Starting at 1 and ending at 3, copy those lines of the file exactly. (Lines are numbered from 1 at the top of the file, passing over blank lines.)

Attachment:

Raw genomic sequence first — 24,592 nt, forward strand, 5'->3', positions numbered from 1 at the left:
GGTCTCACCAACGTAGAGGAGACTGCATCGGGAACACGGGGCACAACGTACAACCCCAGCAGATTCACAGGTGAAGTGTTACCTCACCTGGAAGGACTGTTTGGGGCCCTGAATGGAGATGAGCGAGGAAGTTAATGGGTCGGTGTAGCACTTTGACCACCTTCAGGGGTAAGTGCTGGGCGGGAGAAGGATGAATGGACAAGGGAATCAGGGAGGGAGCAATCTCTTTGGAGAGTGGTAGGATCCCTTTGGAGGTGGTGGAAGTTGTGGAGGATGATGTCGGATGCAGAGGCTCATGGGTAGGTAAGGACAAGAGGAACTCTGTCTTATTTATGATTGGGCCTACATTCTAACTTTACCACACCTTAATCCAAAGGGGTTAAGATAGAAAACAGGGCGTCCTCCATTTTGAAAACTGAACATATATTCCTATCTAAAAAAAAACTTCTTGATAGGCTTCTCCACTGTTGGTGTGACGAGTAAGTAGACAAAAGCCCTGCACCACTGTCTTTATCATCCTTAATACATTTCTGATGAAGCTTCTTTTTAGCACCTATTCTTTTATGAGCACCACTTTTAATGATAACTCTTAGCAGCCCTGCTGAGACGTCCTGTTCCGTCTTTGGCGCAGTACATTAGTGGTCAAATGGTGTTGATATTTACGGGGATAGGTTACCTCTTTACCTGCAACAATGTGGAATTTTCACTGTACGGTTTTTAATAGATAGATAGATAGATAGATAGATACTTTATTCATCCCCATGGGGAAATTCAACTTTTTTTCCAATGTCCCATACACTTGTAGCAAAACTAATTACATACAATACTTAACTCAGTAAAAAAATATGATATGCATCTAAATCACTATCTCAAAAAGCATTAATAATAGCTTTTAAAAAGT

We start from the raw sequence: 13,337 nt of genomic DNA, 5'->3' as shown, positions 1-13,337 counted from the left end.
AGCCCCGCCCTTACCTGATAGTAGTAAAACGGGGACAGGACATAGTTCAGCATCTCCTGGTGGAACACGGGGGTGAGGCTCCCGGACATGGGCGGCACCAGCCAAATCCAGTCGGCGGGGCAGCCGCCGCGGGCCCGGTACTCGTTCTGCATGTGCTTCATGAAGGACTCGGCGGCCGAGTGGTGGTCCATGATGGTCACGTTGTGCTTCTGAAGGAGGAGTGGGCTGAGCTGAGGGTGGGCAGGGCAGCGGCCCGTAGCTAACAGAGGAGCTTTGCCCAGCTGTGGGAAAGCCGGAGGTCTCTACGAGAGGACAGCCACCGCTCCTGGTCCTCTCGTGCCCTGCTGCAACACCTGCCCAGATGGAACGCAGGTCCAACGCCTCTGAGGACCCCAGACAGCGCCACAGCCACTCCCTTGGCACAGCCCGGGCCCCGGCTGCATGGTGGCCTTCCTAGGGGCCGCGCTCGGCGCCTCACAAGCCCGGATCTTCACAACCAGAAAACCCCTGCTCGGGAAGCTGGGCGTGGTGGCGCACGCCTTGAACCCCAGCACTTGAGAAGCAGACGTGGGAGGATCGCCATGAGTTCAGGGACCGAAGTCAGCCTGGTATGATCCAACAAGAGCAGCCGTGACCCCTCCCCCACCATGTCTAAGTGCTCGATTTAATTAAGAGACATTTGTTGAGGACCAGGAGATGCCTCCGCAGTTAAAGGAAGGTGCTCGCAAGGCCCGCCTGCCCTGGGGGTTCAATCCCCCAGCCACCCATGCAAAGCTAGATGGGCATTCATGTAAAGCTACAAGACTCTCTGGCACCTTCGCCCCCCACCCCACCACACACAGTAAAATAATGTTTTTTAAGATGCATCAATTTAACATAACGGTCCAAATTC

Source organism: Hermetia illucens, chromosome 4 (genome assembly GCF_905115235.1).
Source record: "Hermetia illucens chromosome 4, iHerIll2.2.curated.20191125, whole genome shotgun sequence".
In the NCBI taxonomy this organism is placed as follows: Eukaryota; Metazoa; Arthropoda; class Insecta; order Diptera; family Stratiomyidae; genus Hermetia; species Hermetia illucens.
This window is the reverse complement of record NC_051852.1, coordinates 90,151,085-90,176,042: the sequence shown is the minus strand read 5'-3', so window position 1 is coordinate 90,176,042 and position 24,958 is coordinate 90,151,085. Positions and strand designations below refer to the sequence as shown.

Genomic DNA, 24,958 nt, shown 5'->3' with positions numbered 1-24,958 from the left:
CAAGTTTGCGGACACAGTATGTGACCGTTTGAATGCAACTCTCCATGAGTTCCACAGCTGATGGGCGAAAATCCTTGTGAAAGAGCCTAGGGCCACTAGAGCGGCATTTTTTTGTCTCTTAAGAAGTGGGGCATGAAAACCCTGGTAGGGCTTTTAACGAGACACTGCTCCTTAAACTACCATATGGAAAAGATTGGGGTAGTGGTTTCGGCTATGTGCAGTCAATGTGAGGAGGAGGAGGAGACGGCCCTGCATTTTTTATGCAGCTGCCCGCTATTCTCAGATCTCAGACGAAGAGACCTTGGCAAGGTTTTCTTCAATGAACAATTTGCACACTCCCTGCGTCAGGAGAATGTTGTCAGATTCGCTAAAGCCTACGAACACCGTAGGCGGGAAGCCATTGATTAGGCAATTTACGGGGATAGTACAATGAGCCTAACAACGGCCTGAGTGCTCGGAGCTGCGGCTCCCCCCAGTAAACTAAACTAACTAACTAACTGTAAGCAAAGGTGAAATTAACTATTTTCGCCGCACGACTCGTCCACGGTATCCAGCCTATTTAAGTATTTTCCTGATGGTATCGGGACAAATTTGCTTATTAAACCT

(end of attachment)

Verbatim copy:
Raw genomic sequence first — 24,592 nt, forward strand, 5'->3', positions numbered from 1 at the left:
GGTCTCACCAACGTAGAGGAGACTGCATCGGGAACACGGGGCACAACGTACAACCCCAGCAGATTCACAGGTGAAGTGTTACCTCACCTGGAAGGACTGTTTGGGGCCCTGAATGGAGATGAGCGAGGAAGTTAATGGGTCGGTGTAGCACTTTGACCACCTTCAGGGGTAAGTGCTGGGCGGGAGAAGGATGAATGGACAAGGGAATCAGGGAGGGAGCAATCTCTTTGGAGAGTGGTAGGATCCCTTTGGAGGTGGTGGAAGTTGTGGAGGATGATGTCGGATGCAGAGGCTCATGGGTAGGTAAGGACAAGAGGAACTCTGTCTTATTTATGATTGGGCCTACATTCTAACTTTACCACACCTTAATCCAAAGGGGTTAAGATAGAAAACAGGGCGTCCTCCATTTTGAAAACTGAACATATATTCCTATCTAAAAAAAAACTTCTTGATAGGCTTCTCCACTGTTGGTGTGACGAGTAAGTAGACAAAAGCCCTGCACCACTGTCTTTATCATCCTTAATACATTTCTGATGAAGCTTCTTTTTAGCACCTATTCTTTTATGAGCACCACTTTTAATGATAACTCTTAGCAGCCCTGCTGAGACGTCCTGTTCCGTCTTTGGCGCAGTACATTAGTGGTCAAATGGTGTTGATATTTACGGGGATAGGTTACCTCTTTACCTGCAACAATGTGGAATTTTCACTGTACGGTTTTTAATAGATAGATAGATAGATAGATAGATACTTTATTCATCCCCATGGGGAAATTCAACTTTTTTTCCAATGTCCCATACACTTGTAGCAAAACTAATTACATACAATACTTAACTCAGTAAAAAAATATGATATGCATCTAAATCACTATCTCAAAAAGCATTAATAATAGCTTTTAAAAAGT

We start from the raw sequence: 13,337 nt of genomic DNA, 5'->3' as shown, positions 1-13,337 counted from the left end.